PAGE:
This week, however, the weather has been decidedly unpleasant and we’ve had winds gusting over 40 knots – which makes manoeuvring in Portland marina a little tricky (as I don’t have a bow thruster, and if we get caught by a strong gust on the beam, we go where the wind takes us – no matter what we would rather do – and in the narrow alleyways of a marina, that’s not a good look! Having just about decided that we were onto plan B and going to have to try and book a cab for a pre-determined time and place, there was a break in the weather and the wind died down to a more manageable 15-20 knots without the gusts. This means moving the boat is doable!
A quick call to potential crew to see who was free to handle lines and Alex volunteered. 30 minutes later at 16:05 we were slipping lines and heading out of Portland marina and on towards Weymouth. I got on the phone to the Weymouth harbour master and booked the bridge lift for 18:00 (on the basis that we weren’t going to be there in time for the 16:00 lift).
We arrived in Weymouth harbour at just after 16:45 and tied up at one of the port side pontoons. There we had a great view of the bars we were going to be visiting New Year’s Eve – it was very tempting to tie up on these visitor/temporary moorings and not even venture through the bridge to Weymouth Marina, but it was decided that as the berth was already booked, we should at least go through tonight and see what it was like – we can always come out again tomorrow if we really want to.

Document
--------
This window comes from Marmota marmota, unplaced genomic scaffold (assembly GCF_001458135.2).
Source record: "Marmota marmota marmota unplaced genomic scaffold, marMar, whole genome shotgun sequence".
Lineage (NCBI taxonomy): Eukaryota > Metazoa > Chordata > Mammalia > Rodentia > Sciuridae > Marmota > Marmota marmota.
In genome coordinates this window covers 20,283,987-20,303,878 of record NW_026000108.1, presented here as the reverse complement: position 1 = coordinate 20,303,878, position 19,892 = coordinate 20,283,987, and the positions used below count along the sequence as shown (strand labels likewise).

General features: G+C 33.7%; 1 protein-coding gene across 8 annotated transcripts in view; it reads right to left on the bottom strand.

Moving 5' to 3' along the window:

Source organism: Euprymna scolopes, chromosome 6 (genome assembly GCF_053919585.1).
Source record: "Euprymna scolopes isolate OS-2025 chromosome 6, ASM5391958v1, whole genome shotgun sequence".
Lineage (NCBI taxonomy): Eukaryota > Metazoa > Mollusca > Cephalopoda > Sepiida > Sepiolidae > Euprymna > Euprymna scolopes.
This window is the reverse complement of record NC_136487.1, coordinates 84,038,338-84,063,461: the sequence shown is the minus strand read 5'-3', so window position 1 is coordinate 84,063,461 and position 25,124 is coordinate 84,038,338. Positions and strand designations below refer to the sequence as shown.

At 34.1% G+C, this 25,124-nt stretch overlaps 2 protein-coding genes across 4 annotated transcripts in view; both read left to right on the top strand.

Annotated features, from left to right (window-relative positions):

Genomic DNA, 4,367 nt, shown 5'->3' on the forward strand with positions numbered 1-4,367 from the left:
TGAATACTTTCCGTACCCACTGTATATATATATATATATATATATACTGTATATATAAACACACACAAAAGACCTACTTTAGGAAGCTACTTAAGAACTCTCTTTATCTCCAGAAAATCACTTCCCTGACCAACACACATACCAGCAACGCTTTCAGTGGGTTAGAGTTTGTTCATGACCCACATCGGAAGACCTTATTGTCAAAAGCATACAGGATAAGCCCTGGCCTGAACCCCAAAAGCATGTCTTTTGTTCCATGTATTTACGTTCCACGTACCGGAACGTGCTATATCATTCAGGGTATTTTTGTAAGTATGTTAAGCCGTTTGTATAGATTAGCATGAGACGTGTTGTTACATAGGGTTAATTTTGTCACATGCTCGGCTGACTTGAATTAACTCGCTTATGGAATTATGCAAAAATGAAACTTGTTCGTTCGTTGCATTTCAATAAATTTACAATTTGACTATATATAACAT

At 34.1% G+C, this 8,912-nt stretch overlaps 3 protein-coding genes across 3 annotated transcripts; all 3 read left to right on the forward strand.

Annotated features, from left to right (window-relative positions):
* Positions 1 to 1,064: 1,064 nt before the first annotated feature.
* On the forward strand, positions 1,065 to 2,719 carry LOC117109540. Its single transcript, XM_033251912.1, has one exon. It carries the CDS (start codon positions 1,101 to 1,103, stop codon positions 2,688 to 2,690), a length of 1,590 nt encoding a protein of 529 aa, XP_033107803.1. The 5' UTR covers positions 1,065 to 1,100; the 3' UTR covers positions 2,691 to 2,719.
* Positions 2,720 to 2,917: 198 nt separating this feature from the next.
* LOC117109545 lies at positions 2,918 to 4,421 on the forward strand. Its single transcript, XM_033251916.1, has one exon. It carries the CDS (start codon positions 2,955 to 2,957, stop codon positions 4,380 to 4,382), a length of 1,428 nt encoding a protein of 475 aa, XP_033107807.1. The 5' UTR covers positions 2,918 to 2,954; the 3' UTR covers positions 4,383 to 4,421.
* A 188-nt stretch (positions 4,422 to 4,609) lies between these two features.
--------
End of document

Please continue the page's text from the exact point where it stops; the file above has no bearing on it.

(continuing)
At exactly 18:00, the Tower Bridge opened and shortly afterwards we were making our way through having received a green light. Then on to find our berth in the dark. Despite trying to contact Weymouth Marina staff from 16:00 onwards there was no answer, and we didn’t actually know where we were supposed to tie up, but we figured worst case there were the alongside visitor berths and we would be fine there overnight. Tomorrow, they may ask us to move to another slot (especially as Alex is talking about bringing his 54′ Trader into the marina, which would need to tie up where we are currently)
The view of Weymouth at night is amazing. Check out the video above and some of the photos we took on the way in.
“When you sail for the first time, you have one of two experiences. It becomes a one-time, bucket-list thing you check off your list, or it becomes a part of your soul forever.”
For me, sailing has been in my blood since my early days at school. When I first discovered I could go sailing Wednesday afternoons instead of having to play either rugby or hockey at school, I saw the appeal, but once I was on the water I was completely hooked!
Over the years I’ve progressed from small sailboats to larger yachts, and for years had wanted to sail and to explore (more than race). I have always been of a mind that the journey is almost more important than the destination, whether I was flying a plane, going on road trips across America, Europe or even the UK, or jumping on a yacht and sailing. Sadly, most of the people I would sail with were more of the mind that a quick spin out into the bay or a potter out for an hour (or two), then turn around and come home. There wasn’t much of a “journey” and certainly no real adventure – but it served to develop my skills and show me some of my many weaknesses.
Having worked hard for most of my life and taken very few holidays, eventually burning out, I finally found the time (and the money) to buy my first real yacht. She’s a 1977 Moody 39CC so not exactly anything “flashy” but she’s solid, and she will get me from A to B and hopefully all the way to Z!